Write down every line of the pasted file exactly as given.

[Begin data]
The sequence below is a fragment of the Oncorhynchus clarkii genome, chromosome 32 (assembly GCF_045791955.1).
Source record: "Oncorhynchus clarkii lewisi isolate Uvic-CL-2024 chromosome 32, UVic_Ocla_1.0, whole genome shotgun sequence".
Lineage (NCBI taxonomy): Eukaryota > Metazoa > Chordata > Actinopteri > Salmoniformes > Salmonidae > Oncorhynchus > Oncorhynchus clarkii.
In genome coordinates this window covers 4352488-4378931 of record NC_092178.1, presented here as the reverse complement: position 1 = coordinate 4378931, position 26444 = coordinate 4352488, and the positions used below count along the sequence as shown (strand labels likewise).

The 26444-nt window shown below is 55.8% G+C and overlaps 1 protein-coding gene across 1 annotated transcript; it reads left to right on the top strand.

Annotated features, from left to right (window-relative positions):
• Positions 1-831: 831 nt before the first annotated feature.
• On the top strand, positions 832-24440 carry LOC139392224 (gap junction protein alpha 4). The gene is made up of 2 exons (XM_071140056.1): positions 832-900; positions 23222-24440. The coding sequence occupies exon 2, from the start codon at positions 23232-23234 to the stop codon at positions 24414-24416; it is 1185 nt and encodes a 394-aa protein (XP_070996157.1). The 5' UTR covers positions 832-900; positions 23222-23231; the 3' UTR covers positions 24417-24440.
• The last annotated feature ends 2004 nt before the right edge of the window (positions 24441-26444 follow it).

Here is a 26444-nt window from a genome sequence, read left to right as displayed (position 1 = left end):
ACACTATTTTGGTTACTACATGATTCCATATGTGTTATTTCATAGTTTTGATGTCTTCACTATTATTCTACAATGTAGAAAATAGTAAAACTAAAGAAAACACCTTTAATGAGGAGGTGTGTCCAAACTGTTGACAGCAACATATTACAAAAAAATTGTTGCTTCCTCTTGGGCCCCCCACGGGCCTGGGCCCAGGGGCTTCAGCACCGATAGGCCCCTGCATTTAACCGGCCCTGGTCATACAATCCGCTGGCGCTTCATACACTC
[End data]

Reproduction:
The sequence below is a fragment of the Oncorhynchus clarkii genome, chromosome 32 (assembly GCF_045791955.1).
Source record: "Oncorhynchus clarkii lewisi isolate Uvic-CL-2024 chromosome 32, UVic_Ocla_1.0, whole genome shotgun sequence".
Lineage (NCBI taxonomy): Eukaryota > Metazoa > Chordata > Actinopteri > Salmoniformes > Salmonidae > Oncorhynchus > Oncorhynchus clarkii.
In genome coordinates this window covers 4352488-4378931 of record NC_092178.1, presented here as the reverse complement: position 1 = coordinate 4378931, position 26444 = coordinate 4352488, and the positions used below count along the sequence as shown (strand labels likewise).

The 26444-nt window shown below is 55.8% G+C and overlaps 1 protein-coding gene across 1 annotated transcript; it reads left to right on the top strand.

Annotated features, from left to right (window-relative positions):
• Positions 1-831: 831 nt before the first annotated feature.
• On the top strand, positions 832-24440 carry LOC139392224 (gap junction protein alpha 4). The gene is made up of 2 exons (XM_071140056.1): positions 832-900; positions 23222-24440. The coding sequence occupies exon 2, from the start codon at positions 23232-23234 to the stop codon at positions 24414-24416; it is 1185 nt and encodes a 394-aa protein (XP_070996157.1). The 5' UTR covers positions 832-900; positions 23222-23231; the 3' UTR covers positions 24417-24440.
• The last annotated feature ends 2004 nt before the right edge of the window (positions 24441-26444 follow it).

Here is a 26444-nt window from a genome sequence, read left to right as displayed (position 1 = left end):
ACACTATTTTGGTTACTACATGATTCCATATGTGTTATTTCATAGTTTTGATGTCTTCACTATTATTCTACAATGTAGAAAATAGTAAAACTAAAGAAAACACCTTTAATGAGGAGGTGTGTCCAAACTGTTGACAGCAACATATTACAAAAAAATTGTTGCTTCCTCTTGGGCCCCCCACGGGCCTGGGCCCAGGGGCTTCAGCACCGATAGGCCCCTGCATTTAACCGGCCCTGGTCATACAATCCGCTGGCGCTTCATACACTC